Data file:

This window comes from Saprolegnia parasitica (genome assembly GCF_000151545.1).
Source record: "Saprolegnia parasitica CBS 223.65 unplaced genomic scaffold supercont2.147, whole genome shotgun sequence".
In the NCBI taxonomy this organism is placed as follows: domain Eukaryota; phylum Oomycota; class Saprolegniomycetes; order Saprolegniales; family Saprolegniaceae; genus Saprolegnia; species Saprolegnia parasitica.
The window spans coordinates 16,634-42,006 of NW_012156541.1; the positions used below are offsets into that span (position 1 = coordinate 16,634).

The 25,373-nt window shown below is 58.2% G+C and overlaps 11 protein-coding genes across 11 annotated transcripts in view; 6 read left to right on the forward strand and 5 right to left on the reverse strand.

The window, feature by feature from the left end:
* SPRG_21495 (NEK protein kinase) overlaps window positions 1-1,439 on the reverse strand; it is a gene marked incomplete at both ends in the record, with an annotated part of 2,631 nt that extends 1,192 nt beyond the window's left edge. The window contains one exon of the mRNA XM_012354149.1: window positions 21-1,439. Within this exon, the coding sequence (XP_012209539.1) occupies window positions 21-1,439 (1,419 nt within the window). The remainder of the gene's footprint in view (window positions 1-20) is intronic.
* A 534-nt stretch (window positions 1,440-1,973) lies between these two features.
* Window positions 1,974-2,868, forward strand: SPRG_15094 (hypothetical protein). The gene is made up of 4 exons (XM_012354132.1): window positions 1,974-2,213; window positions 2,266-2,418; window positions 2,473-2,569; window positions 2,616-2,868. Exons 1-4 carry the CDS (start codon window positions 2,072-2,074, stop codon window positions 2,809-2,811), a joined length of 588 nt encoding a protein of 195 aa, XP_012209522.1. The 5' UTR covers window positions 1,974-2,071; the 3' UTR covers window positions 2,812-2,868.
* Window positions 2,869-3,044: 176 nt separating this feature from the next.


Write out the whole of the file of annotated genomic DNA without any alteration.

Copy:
This window comes from Saprolegnia parasitica (genome assembly GCF_000151545.1).
Source record: "Saprolegnia parasitica CBS 223.65 unplaced genomic scaffold supercont2.147, whole genome shotgun sequence".
In the NCBI taxonomy this organism is placed as follows: domain Eukaryota; phylum Oomycota; class Saprolegniomycetes; order Saprolegniales; family Saprolegniaceae; genus Saprolegnia; species Saprolegnia parasitica.
The window spans coordinates 16,634-42,006 of NW_012156541.1; the positions used below are offsets into that span (position 1 = coordinate 16,634).

The 25,373-nt window shown below is 58.2% G+C and overlaps 11 protein-coding genes across 11 annotated transcripts in view; 6 read left to right on the forward strand and 5 right to left on the reverse strand.

The window, feature by feature from the left end:
* SPRG_21495 (NEK protein kinase) overlaps window positions 1-1,439 on the reverse strand; it is a gene marked incomplete at both ends in the record, with an annotated part of 2,631 nt that extends 1,192 nt beyond the window's left edge. The window contains one exon of the mRNA XM_012354149.1: window positions 21-1,439. Within this exon, the coding sequence (XP_012209539.1) occupies window positions 21-1,439 (1,419 nt within the window). The remainder of the gene's footprint in view (window positions 1-20) is intronic.
* A 534-nt stretch (window positions 1,440-1,973) lies between these two features.
* Window positions 1,974-2,868, forward strand: SPRG_15094 (hypothetical protein). The gene is made up of 4 exons (XM_012354132.1): window positions 1,974-2,213; window positions 2,266-2,418; window positions 2,473-2,569; window positions 2,616-2,868. Exons 1-4 carry the CDS (start codon window positions 2,072-2,074, stop codon window positions 2,809-2,811), a joined length of 588 nt encoding a protein of 195 aa, XP_012209522.1. The 5' UTR covers window positions 1,974-2,071; the 3' UTR covers window positions 2,812-2,868.
* Window positions 2,869-3,044: 176 nt separating this feature from the next.